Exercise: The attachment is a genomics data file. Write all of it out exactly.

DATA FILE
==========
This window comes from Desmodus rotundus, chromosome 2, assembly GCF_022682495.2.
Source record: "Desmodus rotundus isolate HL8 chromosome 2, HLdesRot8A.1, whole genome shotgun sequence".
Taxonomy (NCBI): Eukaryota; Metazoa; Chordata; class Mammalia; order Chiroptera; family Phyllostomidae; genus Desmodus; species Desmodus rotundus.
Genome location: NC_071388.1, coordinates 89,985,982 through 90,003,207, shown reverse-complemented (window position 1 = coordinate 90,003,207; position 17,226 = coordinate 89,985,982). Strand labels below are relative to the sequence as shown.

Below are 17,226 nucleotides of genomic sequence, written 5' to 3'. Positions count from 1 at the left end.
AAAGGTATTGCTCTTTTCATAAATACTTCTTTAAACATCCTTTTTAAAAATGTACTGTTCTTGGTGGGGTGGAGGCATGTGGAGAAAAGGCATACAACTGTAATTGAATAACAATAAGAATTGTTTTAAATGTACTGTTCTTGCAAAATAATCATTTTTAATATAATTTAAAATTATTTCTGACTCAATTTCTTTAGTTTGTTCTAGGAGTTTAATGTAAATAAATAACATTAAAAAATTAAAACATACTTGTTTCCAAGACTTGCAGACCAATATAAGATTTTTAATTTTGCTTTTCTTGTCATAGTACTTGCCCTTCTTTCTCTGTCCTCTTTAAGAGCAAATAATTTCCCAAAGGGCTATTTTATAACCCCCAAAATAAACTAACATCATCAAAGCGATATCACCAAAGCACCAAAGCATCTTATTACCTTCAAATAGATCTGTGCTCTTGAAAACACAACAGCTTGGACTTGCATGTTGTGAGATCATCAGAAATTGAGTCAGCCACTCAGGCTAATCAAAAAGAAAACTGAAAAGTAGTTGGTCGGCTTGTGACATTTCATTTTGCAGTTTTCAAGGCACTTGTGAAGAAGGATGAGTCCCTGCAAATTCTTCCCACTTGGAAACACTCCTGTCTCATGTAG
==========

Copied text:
This window comes from Desmodus rotundus, chromosome 2, assembly GCF_022682495.2.
Source record: "Desmodus rotundus isolate HL8 chromosome 2, HLdesRot8A.1, whole genome shotgun sequence".
Taxonomy (NCBI): Eukaryota; Metazoa; Chordata; class Mammalia; order Chiroptera; family Phyllostomidae; genus Desmodus; species Desmodus rotundus.
Genome location: NC_071388.1, coordinates 89,985,982 through 90,003,207, shown reverse-complemented (window position 1 = coordinate 90,003,207; position 17,226 = coordinate 89,985,982). Strand labels below are relative to the sequence as shown.

Below are 17,226 nucleotides of genomic sequence, written 5' to 3'. Positions count from 1 at the left end.
AAAGGTATTGCTCTTTTCATAAATACTTCTTTAAACATCCTTTTTAAAAATGTACTGTTCTTGGTGGGGTGGAGGCATGTGGAGAAAAGGCATACAACTGTAATTGAATAACAATAAGAATTGTTTTAAATGTACTGTTCTTGCAAAATAATCATTTTTAATATAATTTAAAATTATTTCTGACTCAATTTCTTTAGTTTGTTCTAGGAGTTTAATGTAAATAAATAACATTAAAAAATTAAAACATACTTGTTTCCAAGACTTGCAGACCAATATAAGATTTTTAATTTTGCTTTTCTTGTCATAGTACTTGCCCTTCTTTCTCTGTCCTCTTTAAGAGCAAATAATTTCCCAAAGGGCTATTTTATAACCCCCAAAATAAACTAACATCATCAAAGCGATATCACCAAAGCACCAAAGCATCTTATTACCTTCAAATAGATCTGTGCTCTTGAAAACACAACAGCTTGGACTTGCATGTTGTGAGATCATCAGAAATTGAGTCAGCCACTCAGGCTAATCAAAAAGAAAACTGAAAAGTAGTTGGTCGGCTTGTGACATTTCATTTTGCAGTTTTCAAGGCACTTGTGAAGAAGGATGAGTCCCTGCAAATTCTTCCCACTTGGAAACACTCCTGTCTCATGTAG